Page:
Sonoma County’s First Breweries

Written By: Katherine J Rinehart
Published: October 1, 2020

Petaluma’s popularity as a hotspot for beer enthusiasts began long before the current craft beer renaissance.  During the 19th century, Sonoma County’s southernmost town was home to several breweries – the first of which was established in 1855 by Frederick Christlich on North Main (today’s Petaluma Boulevard North) at West Street. The Petaluma Brewery, as it was aptly named, was not only the first Petaluma brewery, but also the first Sonoma County brewery.

After a succession of owners, the brewery was purchased by George Robuson in 1873. Robuson added gardens and shade arbors that transformed the existing brewery, saloon, and bowling alley into a destination that could be enjoyed by the whole family.

By 1875 the Petaluma Brewery employed four men and was making 25,000 to 30,000 gallons of beer annually with deliveries being made daily by wagon to Sonoma, Novato, and various other localities. 

In addition to producing beer, the Petaluma Brewery served as a social and meeting hall. On April 24, 1873, a “Grand Ball” was attended by “about thirty ladies and gentlemen of our German citizens.” Dancing and singing lasted throughout the night according to local papers. 

Members of the Turn Verein Society, an athletic, social and political organization founded by German immigrants, met weekly at the Petaluma Brewery until their hall was completed in 1874, on Fourth Street between C and D Streets (now the site of Bank of the West). On June 1, 1879, the “Turners” hosted their annual festival at the Petaluma Brewery Gardens. The program included music provided by a San Francisco band, dancing, turning (aka gymnastics), nine-pin rolling, foot races for “ladies, gents and boys” and other games.

By 1880, the Petaluma Brewery was producing twelve hundred barrels of beer annually, which were distributed throughout Sonoma and adjacent counties. 

Following George Robuson’s death in 1883 his widow, Caroline Robuson, leased the brewery to her husband’s former partner, Jurgen Gerckens. Robuson and Gerckens had also run the Union Hotel on Petaluma’s Main Street. 

The Petaluma Brewery burned to the ground in 1889. In 1895 Caroline Robuson sold the North Main Street property to George F. Fischer who operated a winery on the site for several years.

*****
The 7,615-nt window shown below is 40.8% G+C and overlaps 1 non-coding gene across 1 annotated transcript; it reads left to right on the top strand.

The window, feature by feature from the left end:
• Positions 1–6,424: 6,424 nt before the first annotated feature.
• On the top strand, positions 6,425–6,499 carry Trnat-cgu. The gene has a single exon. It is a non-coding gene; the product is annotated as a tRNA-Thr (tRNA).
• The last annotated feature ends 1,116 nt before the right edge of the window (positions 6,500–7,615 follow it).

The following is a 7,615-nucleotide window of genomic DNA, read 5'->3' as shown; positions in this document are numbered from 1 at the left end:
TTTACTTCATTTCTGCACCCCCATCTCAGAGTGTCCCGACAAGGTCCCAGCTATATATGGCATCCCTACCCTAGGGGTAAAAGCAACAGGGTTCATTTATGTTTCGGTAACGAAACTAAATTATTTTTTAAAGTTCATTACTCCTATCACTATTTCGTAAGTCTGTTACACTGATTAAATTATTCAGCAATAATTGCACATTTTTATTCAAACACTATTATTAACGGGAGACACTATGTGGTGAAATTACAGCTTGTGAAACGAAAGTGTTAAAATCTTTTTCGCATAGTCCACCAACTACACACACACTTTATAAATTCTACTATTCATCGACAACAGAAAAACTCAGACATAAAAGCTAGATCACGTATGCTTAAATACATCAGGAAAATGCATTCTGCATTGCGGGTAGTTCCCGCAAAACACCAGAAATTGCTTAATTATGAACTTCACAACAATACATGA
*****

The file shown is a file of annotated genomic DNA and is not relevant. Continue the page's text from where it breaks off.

While the Petaluma Brewery had a pretty long run – 1855 to 1889, it wasn’t the only game in town. Thomas Edwards opened his Eagle Brewery in 1857 on property, which is currently occupied by the Petaluma Village Premium Outlets, about one mile north of the Petaluma Brewery. 

Advertisements for the Eagle Brewery describe Thomas Edwards as “an old English brewer,” who was connected with two principal San Francisco breweries. Edwards operated the Eagle Brewery until he died in 1872. Having sat unoccupied for three years, the brewery was torn down in 1875.

Perhaps filling a void left by the loss of the Eagle Brewery, Charles Micheli and George Griess opened the Sonoma Brewery at the corner of Upham and Stanley Streets. As of 1875, the brewery was producing 15,000 to 20,000 gallons of beer and sixty tons of malt annually. 

In 1877, the capacity of the Sonoma Brewery and the Petaluma Brewery was about 81,000 gallons annually.  They used 200 cords of wood, 850 tons of barley, 12 tons of hops, mostly California grown. 

Many of those California hops were likely grown locally. In the 1870s hops were one of Sonoma County’s top cash crops. Hops thrived in places like Healdsburg, Windsor, and Santa Rosa. By 1899 Sonoma County led the world in hop production. 

In 1884 and 1885, the Sonoma Brewery advertised the availability of Culmbacher Lager Bear and Extra Stout Dublin Porter which could be “put up and delivered in pint and quart bottles expressly for family use.” Orders could also be picked up at the Sonoma Beer Depot, located at the foot of Western Avenue where manager John Andrews sold beer for 5 cents a glass.

The Sonoma Brewery was shuttered and about to be foreclosed upon when it was destroyed by an alleged arsonist in 1887. The Petaluma Weekly Argus reported that “the firemen responded with their usual alacrity, but were unable to do more than prevent the flames from reaching other buildings. It was an old wooden structure, dry as tinder, and evidently burned to the delight of the person who set it on fire.” 

George Griess sued to recover $2,250 on an insurance policy and went on to open the United States Brewery on Upham Street at Bodega Avenue. The first brew of “sparkling, amber liquid was drawn from a huge vat into kegs” on December 5, 1895.  A Petaluma Argus article reported in 1907 that Griess’ brewery had a capacity of 40 barrels per day, and plans to enlarge the plant and double production were in the works. In addition to brewing beer, Griess also distilled brandy. 

Following Griess’ death in 1914, the brewery continued to operate under a handful of leasees until it was sold to Santa Rosa’s Grace Brothers in 1917 who, despite investing in several improvements, closed the plant in April of 1918 – just months before the U.S. Congress passed the temporary Wartime Prohibition Act. The purpose of the act was to conserve grain for the war effort.

Sixty-seven years would pass before another brewery was established in Petaluma. On November 30, 1985, Jeff Berrington opened the Redwood Brewing Company which operated at the site of the former KTOB studios at 21 Washington Street.  

Today, Petaluma is home to several indoor-outdoor, family-friendly beer gardens including Demsey’s Restaurant & Brewery, HenHouse Brewing Company, Brewster’s Beer Garden, and Lagunitas Brewing Company, each loosely following the business model established in the 19th century by George Robuson and other early Petalumans.


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